Editorial: Even high profile Republicans say legislature's gone too far

Posted December 28, 2016

Members of the General Assembly watch as protestors errupt into chants in the state House gallery.

A CBC Editorial: Wednesday, Dec. 28, 2016; Editorial# 8103
The following is the opinion of Capitol Broadcasting Company

If the current leadership of the General Assembly has been good for anyone, it’s been lawyers. Many of the legislature’s highly partisan, hastily drafted bills have ended up in court. Most of those bills have gone down in legal flames as courts ruled against the legislation.

It appears that sad, expensive history is ready to repeat itself. Again, acting in blind partisan haste, Republican leaders rammed through a massive power grab of Democratic Gov.-elect Roy Cooper’s authority.

The sweeping bill, passed in just hours during the “fourth extra session” of the legislature, among other things shifts new authority in the Department of Public Instruction into the hands of newly elected Republican Superintendent of Public Instruction Mark Johnson.

From the get-go this legislation was litigation-bound and within hours of its passage, Democratic Gov.-elect Roy Cooper promised such action. He’s likely to be joined by Republican members of the state Board of Education.

It’s a cliché, but politics does make for strange bedfellows and this could end up being as strange a team as you might find. Cooper, the Democrat, may be side-by-side with State Board of Education Chairman Bill Cobey, a Republican appointed by Gov. Pat McCrory.

In this case, the new law moves oversight authority of North Carolina’s public schools from the state Board of Education to the Superintendent of Public Instruction. It also moves control of the Office of Charter Schools – and appointment of its executive director – from the governor to the state Superintendent. It also moves the power to hire and fire administrative and supervisory personnel in the Department of Public Instruction from the state board to the state superintendent.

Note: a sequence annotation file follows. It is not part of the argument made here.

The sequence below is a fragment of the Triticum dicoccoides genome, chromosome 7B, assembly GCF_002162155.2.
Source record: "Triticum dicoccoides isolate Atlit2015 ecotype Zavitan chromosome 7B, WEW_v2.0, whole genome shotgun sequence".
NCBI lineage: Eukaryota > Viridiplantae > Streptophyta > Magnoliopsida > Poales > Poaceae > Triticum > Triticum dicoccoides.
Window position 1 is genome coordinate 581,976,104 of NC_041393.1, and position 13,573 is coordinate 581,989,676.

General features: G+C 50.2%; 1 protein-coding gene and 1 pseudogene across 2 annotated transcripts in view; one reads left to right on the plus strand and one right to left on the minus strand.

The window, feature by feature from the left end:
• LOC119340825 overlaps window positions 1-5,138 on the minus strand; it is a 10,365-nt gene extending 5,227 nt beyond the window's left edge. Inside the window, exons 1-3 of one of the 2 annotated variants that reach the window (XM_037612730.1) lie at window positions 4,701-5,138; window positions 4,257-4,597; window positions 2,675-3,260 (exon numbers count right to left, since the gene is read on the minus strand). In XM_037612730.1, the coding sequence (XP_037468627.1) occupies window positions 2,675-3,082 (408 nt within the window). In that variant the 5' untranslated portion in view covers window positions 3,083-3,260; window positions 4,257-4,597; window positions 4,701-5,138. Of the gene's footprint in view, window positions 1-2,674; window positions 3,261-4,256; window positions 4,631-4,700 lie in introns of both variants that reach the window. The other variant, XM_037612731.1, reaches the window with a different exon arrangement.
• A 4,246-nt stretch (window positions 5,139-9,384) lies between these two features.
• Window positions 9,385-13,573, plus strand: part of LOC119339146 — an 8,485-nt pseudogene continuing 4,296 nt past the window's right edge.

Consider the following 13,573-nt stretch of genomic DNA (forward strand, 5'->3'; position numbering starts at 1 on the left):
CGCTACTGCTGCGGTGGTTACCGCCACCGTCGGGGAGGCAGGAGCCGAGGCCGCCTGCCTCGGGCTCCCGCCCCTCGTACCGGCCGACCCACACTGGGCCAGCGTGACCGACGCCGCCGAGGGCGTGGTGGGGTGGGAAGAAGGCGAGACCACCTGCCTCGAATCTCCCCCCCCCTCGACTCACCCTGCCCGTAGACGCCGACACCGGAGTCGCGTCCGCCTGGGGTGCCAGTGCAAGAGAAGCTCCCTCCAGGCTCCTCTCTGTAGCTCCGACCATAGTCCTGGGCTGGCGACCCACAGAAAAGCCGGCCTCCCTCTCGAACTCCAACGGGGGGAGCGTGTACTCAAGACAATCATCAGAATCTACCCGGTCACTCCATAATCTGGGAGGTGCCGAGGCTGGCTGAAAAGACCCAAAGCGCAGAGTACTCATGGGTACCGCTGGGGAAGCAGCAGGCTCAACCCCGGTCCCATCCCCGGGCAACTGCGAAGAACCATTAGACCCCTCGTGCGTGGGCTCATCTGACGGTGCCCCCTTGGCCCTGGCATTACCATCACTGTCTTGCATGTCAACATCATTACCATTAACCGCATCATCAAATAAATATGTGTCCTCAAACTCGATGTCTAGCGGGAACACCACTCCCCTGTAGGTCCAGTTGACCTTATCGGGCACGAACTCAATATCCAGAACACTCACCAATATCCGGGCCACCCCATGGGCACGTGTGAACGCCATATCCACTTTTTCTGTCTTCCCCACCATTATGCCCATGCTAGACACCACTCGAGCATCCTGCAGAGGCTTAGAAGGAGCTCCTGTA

Cobey’s Republican and conservative credentials are impeccable. He’s a former state GOP chairman, served as a Republican member of the U.S. House of Representatives and has had close ties to the old Congressional Club – the political apparatus of the late Sen. Jesse Helms and his political advisers.

Almost as quickly as McCrory signed the bill, Cobey labeled its attack on the authority of the state board “unconstitutional.” He said it was an effort to “diminish the board’s constitutional authority.” Cobey has said he expected the board to be meeting again this week to determine how to proceed.

Former Gov. Jim Martin, a Republican who often tangled with a Democratic-controlled General Assembly over maintaining his office’s authority, also voiced strong concerns about the bill.

Martin, in an interview with WFAE-FM in Charlotte, said provisions of the law taking appointive authority from the governor were violations of the state Constitution’s separation of power clause. “They (legislators) write the laws but they don’t have the authority to carry them out.”

Taxpayers have shelled out more than $10 million defending laws this GOP-led legislature has passed and had challenged in the courts. Thirteen out of 14 of those challenges have resulted in laws being ruled unconstitutional.

It is far past time for legislative leaders to realize the obvious: Their rash, impetuous, and poorly conceived actions prompt costly legal challenges and still fail to achieve the desired result.